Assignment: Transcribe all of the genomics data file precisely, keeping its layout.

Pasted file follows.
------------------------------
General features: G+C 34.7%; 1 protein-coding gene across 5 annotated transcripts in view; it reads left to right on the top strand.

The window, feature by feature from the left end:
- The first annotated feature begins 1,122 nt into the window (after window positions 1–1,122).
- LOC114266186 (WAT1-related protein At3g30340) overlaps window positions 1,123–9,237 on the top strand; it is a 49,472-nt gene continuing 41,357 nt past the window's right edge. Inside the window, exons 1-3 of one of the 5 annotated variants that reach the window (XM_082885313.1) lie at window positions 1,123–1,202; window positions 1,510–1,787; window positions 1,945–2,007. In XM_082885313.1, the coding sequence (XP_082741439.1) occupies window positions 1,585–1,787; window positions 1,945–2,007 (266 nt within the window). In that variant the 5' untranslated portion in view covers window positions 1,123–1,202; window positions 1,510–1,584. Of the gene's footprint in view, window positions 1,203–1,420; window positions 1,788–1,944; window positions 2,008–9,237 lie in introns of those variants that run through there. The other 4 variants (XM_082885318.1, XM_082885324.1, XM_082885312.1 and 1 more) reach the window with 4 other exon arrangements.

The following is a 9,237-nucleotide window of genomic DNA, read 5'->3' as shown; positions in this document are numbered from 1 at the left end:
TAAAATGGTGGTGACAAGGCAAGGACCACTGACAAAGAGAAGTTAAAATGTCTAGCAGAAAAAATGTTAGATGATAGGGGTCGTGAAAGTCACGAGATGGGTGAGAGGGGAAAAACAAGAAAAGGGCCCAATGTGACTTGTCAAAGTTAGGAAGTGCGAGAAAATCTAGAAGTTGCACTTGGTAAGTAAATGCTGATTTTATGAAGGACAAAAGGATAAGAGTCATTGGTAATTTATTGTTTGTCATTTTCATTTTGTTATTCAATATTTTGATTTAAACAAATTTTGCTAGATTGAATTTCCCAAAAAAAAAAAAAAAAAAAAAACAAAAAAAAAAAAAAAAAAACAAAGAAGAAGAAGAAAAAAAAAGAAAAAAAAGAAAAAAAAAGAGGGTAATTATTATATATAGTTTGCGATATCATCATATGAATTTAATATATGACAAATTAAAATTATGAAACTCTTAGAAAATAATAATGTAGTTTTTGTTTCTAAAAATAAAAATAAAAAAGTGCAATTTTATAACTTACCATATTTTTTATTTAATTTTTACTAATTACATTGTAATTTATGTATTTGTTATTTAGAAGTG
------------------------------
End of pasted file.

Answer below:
General features: G+C 34.7%; 1 protein-coding gene across 5 annotated transcripts in view; it reads left to right on the top strand.

The window, feature by feature from the left end:
- The first annotated feature begins 1,122 nt into the window (after window positions 1–1,122).
- LOC114266186 (WAT1-related protein At3g30340) overlaps window positions 1,123–9,237 on the top strand; it is a 49,472-nt gene continuing 41,357 nt past the window's right edge. Inside the window, exons 1-3 of one of the 5 annotated variants that reach the window (XM_082885313.1) lie at window positions 1,123–1,202; window positions 1,510–1,787; window positions 1,945–2,007. In XM_082885313.1, the coding sequence (XP_082741439.1) occupies window positions 1,585–1,787; window positions 1,945–2,007 (266 nt within the window). In that variant the 5' untranslated portion in view covers window positions 1,123–1,202; window positions 1,510–1,584. Of the gene's footprint in view, window positions 1,203–1,420; window positions 1,788–1,944; window positions 2,008–9,237 lie in introns of those variants that run through there. The other 4 variants (XM_082885318.1, XM_082885324.1, XM_082885312.1 and 1 more) reach the window with 4 other exon arrangements.

The following is a 9,237-nucleotide window of genomic DNA, read 5'->3' as shown; positions in this document are numbered from 1 at the left end:
TAAAATGGTGGTGACAAGGCAAGGACCACTGACAAAGAGAAGTTAAAATGTCTAGCAGAAAAAATGTTAGATGATAGGGGTCGTGAAAGTCACGAGATGGGTGAGAGGGGAAAAACAAGAAAAGGGCCCAATGTGACTTGTCAAAGTTAGGAAGTGCGAGAAAATCTAGAAGTTGCACTTGGTAAGTAAATGCTGATTTTATGAAGGACAAAAGGATAAGAGTCATTGGTAATTTATTGTTTGTCATTTTCATTTTGTTATTCAATATTTTGATTTAAACAAATTTTGCTAGATTGAATTTCCCAAAAAAAAAAAAAAAAAAAAAACAAAAAAAAAAAAAAAAAAACAAAGAAGAAGAAGAAAAAAAAAGAAAAAAAAGAAAAAAAAAGAGGGTAATTATTATATATAGTTTGCGATATCATCATATGAATTTAATATATGACAAATTAAAATTATGAAACTCTTAGAAAATAATAATGTAGTTTTTGTTTCTAAAAATAAAAATAAAAAAGTGCAATTTTATAACTTACCATATTTTTTATTTAATTTTTACTAATTACATTGTAATTTATGTATTTGTTATTTAGAAGTG